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  2. caminao Says:

    Tom,
    That’s the point: there should be a clear distinction between users’ stories and hierarchies of business objectives, the stories being equivalent to leaves in trees of objectives.

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  3. andywootton Says:

    I find this is a fascinating idea. It also seems analogous to the distinction I make between ‘process’, what must be done and ‘procedure’, how we choose to do it. I wonder, therefore, if ‘plot’ is ‘what’ as well as ‘why’ and that sounds like an agile user-story. That would make code (and perhaps architectural models) the narrative.

    Thanks for making me think hard. I was already considering the relationship between networks of facts & ideas and narrative as a collection of paths through the network, so your ‘intervention’ has been timely.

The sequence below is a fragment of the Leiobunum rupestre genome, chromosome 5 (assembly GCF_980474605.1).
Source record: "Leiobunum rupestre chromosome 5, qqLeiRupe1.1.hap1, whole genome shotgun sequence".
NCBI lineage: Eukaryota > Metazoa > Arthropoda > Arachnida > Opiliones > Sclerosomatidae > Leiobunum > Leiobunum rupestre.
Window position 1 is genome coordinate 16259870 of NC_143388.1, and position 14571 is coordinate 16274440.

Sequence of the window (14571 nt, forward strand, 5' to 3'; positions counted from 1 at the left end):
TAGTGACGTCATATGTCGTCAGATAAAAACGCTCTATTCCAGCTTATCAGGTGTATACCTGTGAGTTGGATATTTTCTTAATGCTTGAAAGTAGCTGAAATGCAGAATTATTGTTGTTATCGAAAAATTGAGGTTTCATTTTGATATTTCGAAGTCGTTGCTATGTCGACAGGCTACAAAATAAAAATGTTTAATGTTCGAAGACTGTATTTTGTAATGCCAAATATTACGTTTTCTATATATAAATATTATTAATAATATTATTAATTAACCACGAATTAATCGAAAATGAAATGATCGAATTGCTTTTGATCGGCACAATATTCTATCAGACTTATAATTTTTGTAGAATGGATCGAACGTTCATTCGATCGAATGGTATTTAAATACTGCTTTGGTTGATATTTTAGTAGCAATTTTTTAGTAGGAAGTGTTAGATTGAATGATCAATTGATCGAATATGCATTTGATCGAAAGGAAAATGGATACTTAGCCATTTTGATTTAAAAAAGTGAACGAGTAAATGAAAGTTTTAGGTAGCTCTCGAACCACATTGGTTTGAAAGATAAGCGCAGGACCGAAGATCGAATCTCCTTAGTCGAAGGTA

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  4. caminao Says:

    Andy,
    Right, but…
    Part of he problem comes from terminology: understanding ‘procedure’ as a type and ‘process’ as instance is not commonly accepted.
    Then, I’d rather apply the ‘what/why/how/when/where’ template as a whole to declarative scheme like architectures or capabilities (as opposed to processes or realizations).
    https://caminao.wordpress.com/2014/10/21/processes-capabilities/

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  5. andywootton Says:

    Not even by me 🙂 I meant business process as a type and procedure as an instance of an algorithm that implements it, possibly as code that might run copies as instances within compute processes. I guess a compute process is a downward abstraction that might run any coded procedure. I think this idea that the computation is a procedure, seperate from the process that provides the context in which it runs, is new to me. I may have looped.

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  6. caminao Says:

    I agree with procedure as some kind of algorithm. And there is no need to introduce a new concept for instances: just like one speak of instances for classes, one may do the same for processes.